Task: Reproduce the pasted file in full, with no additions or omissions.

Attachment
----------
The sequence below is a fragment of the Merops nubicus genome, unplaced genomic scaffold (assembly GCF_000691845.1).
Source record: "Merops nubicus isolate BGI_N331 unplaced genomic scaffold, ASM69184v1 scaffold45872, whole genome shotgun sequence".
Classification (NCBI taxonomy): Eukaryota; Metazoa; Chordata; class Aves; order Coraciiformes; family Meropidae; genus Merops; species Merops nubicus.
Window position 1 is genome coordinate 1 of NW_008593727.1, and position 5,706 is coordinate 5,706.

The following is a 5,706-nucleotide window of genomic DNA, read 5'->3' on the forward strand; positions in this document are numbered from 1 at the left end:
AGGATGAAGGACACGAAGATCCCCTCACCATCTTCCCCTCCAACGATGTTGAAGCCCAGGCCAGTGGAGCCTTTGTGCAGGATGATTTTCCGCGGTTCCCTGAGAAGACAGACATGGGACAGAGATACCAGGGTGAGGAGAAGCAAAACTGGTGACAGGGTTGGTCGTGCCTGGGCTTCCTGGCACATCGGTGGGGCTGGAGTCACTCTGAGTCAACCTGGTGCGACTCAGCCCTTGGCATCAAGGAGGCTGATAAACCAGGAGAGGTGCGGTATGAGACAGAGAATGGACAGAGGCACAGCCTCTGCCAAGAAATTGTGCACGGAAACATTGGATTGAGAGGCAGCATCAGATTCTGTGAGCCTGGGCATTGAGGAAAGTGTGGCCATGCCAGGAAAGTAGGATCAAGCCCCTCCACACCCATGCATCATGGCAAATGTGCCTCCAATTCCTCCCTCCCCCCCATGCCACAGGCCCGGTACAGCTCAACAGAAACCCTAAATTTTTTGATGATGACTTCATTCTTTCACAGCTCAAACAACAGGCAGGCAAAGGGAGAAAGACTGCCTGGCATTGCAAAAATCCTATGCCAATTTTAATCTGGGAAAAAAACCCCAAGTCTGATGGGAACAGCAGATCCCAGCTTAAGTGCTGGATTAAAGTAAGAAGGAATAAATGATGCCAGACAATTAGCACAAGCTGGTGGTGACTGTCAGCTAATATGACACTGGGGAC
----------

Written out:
The sequence below is a fragment of the Merops nubicus genome, unplaced genomic scaffold (assembly GCF_000691845.1).
Source record: "Merops nubicus isolate BGI_N331 unplaced genomic scaffold, ASM69184v1 scaffold45872, whole genome shotgun sequence".
Classification (NCBI taxonomy): Eukaryota; Metazoa; Chordata; class Aves; order Coraciiformes; family Meropidae; genus Merops; species Merops nubicus.
Window position 1 is genome coordinate 1 of NW_008593727.1, and position 5,706 is coordinate 5,706.

The following is a 5,706-nucleotide window of genomic DNA, read 5'->3' on the forward strand; positions in this document are numbered from 1 at the left end:
AGGATGAAGGACACGAAGATCCCCTCACCATCTTCCCCTCCAACGATGTTGAAGCCCAGGCCAGTGGAGCCTTTGTGCAGGATGATTTTCCGCGGTTCCCTGAGAAGACAGACATGGGACAGAGATACCAGGGTGAGGAGAAGCAAAACTGGTGACAGGGTTGGTCGTGCCTGGGCTTCCTGGCACATCGGTGGGGCTGGAGTCACTCTGAGTCAACCTGGTGCGACTCAGCCCTTGGCATCAAGGAGGCTGATAAACCAGGAGAGGTGCGGTATGAGACAGAGAATGGACAGAGGCACAGCCTCTGCCAAGAAATTGTGCACGGAAACATTGGATTGAGAGGCAGCATCAGATTCTGTGAGCCTGGGCATTGAGGAAAGTGTGGCCATGCCAGGAAAGTAGGATCAAGCCCCTCCACACCCATGCATCATGGCAAATGTGCCTCCAATTCCTCCCTCCCCCCCATGCCACAGGCCCGGTACAGCTCAACAGAAACCCTAAATTTTTTGATGATGACTTCATTCTTTCACAGCTCAAACAACAGGCAGGCAAAGGGAGAAAGACTGCCTGGCATTGCAAAAATCCTATGCCAATTTTAATCTGGGAAAAAAACCCCAAGTCTGATGGGAACAGCAGATCCCAGCTTAAGTGCTGGATTAAAGTAAGAAGGAATAAATGATGCCAGACAATTAGCACAAGCTGGTGGTGACTGTCAGCTAATATGACACTGGGGAC